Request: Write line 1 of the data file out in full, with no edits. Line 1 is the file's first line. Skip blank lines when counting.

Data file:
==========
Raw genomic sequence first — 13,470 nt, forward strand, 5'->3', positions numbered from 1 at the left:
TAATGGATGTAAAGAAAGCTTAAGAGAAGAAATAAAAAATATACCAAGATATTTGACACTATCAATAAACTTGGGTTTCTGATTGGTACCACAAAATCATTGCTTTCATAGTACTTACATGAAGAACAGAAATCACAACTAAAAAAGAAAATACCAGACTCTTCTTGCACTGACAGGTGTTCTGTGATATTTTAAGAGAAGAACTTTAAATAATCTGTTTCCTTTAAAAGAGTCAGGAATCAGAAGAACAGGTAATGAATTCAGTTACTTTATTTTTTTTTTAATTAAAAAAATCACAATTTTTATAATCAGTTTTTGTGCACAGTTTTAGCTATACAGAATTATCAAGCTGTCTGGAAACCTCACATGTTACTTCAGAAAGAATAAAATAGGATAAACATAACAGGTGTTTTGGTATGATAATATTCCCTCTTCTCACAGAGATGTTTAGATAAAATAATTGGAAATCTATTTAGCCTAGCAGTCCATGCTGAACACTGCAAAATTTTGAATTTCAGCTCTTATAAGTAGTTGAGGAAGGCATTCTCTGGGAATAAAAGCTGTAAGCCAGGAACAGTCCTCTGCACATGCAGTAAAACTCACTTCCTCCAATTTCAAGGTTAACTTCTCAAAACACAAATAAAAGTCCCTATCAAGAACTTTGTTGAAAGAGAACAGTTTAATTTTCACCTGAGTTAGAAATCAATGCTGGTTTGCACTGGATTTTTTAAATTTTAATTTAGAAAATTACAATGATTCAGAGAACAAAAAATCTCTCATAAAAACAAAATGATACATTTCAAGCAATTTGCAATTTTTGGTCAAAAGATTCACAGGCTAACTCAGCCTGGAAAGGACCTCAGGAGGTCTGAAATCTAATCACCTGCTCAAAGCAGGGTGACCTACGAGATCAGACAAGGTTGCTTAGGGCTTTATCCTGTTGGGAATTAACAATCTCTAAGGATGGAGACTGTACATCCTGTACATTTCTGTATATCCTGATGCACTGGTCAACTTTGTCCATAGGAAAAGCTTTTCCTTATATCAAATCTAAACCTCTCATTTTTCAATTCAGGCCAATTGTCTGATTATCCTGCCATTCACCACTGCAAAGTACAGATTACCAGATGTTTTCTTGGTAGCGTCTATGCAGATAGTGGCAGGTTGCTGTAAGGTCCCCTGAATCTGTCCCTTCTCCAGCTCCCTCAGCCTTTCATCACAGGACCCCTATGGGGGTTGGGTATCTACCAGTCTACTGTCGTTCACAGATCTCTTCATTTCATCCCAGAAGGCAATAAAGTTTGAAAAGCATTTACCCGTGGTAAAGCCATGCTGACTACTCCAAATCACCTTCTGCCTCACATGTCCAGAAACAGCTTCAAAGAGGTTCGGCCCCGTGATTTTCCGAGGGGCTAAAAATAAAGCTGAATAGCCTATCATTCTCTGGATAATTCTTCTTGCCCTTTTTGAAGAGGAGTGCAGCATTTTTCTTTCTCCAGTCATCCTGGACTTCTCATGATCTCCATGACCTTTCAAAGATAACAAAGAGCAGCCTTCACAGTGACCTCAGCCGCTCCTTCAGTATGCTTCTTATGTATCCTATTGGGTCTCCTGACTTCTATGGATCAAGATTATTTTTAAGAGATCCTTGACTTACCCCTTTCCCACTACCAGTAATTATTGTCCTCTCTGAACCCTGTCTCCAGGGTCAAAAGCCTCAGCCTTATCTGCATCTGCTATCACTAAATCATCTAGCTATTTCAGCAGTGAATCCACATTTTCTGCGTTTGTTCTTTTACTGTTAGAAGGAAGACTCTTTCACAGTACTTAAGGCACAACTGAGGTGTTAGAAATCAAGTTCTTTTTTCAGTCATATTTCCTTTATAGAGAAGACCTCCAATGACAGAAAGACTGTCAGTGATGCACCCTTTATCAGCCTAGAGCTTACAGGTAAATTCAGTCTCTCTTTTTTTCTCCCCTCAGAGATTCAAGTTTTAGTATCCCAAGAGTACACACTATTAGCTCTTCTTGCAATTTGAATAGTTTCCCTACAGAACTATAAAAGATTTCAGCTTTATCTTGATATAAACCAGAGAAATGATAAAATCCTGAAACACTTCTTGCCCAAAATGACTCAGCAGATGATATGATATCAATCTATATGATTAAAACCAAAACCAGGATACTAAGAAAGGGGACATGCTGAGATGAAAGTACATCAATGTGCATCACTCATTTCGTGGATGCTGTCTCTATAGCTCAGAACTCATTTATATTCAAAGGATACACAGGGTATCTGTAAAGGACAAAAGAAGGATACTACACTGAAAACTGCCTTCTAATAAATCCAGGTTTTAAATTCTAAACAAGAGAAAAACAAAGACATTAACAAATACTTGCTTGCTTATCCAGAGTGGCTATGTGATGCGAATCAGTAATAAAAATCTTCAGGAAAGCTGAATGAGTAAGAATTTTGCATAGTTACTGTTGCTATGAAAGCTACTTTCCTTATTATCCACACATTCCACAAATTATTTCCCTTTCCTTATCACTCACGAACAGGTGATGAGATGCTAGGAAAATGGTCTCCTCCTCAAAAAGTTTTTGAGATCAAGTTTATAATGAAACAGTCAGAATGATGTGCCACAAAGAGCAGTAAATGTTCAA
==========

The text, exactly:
Raw genomic sequence first — 13,470 nt, forward strand, 5'->3', positions numbered from 1 at the left: